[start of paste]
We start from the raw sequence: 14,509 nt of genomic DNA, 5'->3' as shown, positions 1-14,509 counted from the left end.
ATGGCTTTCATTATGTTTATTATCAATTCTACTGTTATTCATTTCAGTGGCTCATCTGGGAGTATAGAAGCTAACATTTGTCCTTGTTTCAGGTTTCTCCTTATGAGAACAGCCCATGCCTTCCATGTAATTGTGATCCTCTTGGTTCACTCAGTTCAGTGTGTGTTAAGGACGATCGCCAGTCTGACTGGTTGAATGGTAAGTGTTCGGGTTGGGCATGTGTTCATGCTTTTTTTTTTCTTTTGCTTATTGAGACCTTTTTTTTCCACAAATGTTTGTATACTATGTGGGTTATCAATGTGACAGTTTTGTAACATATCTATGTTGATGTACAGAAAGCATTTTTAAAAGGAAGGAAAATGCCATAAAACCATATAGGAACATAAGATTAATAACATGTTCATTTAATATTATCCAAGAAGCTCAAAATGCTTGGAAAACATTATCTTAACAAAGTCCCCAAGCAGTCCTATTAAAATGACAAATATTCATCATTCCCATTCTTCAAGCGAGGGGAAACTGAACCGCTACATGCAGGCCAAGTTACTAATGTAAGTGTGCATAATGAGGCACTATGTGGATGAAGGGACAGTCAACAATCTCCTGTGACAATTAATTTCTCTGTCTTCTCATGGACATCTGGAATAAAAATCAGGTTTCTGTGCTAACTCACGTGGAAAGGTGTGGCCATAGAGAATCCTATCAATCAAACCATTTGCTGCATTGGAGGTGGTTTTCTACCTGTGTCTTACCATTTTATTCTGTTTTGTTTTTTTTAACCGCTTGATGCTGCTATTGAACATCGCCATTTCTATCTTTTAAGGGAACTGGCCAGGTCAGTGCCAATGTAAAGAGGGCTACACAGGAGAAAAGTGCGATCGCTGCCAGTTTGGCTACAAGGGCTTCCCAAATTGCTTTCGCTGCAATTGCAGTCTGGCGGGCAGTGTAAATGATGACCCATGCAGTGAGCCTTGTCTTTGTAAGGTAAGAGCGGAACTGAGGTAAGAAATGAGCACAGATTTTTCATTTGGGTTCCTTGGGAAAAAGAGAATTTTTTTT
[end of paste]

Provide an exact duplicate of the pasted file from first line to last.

We start from the raw sequence: 14,509 nt of genomic DNA, 5'->3' as shown, positions 1-14,509 counted from the left end.
ATGGCTTTCATTATGTTTATTATCAATTCTACTGTTATTCATTTCAGTGGCTCATCTGGGAGTATAGAAGCTAACATTTGTCCTTGTTTCAGGTTTCTCCTTATGAGAACAGCCCATGCCTTCCATGTAATTGTGATCCTCTTGGTTCACTCAGTTCAGTGTGTGTTAAGGACGATCGCCAGTCTGACTGGTTGAATGGTAAGTGTTCGGGTTGGGCATGTGTTCATGCTTTTTTTTTTCTTTTGCTTATTGAGACCTTTTTTTTCCACAAATGTTTGTATACTATGTGGGTTATCAATGTGACAGTTTTGTAACATATCTATGTTGATGTACAGAAAGCATTTTTAAAAGGAAGGAAAATGCCATAAAACCATATAGGAACATAAGATTAATAACATGTTCATTTAATATTATCCAAGAAGCTCAAAATGCTTGGAAAACATTATCTTAACAAAGTCCCCAAGCAGTCCTATTAAAATGACAAATATTCATCATTCCCATTCTTCAAGCGAGGGGAAACTGAACCGCTACATGCAGGCCAAGTTACTAATGTAAGTGTGCATAATGAGGCACTATGTGGATGAAGGGACAGTCAACAATCTCCTGTGACAATTAATTTCTCTGTCTTCTCATGGACATCTGGAATAAAAATCAGGTTTCTGTGCTAACTCACGTGGAAAGGTGTGGCCATAGAGAATCCTATCAATCAAACCATTTGCTGCATTGGAGGTGGTTTTCTACCTGTGTCTTACCATTTTATTCTGTTTTGTTTTTTTTAACCGCTTGATGCTGCTATTGAACATCGCCATTTCTATCTTTTAAGGGAACTGGCCAGGTCAGTGCCAATGTAAAGAGGGCTACACAGGAGAAAAGTGCGATCGCTGCCAGTTTGGCTACAAGGGCTTCCCAAATTGCTTTCGCTGCAATTGCAGTCTGGCGGGCAGTGTAAATGATGACCCATGCAGTGAGCCTTGTCTTTGTAAGGTAAGAGCGGAACTGAGGTAAGAAATGAGCACAGATTTTTCATTTGGGTTCCTTGGGAAAAAGAGAATTTTTTTT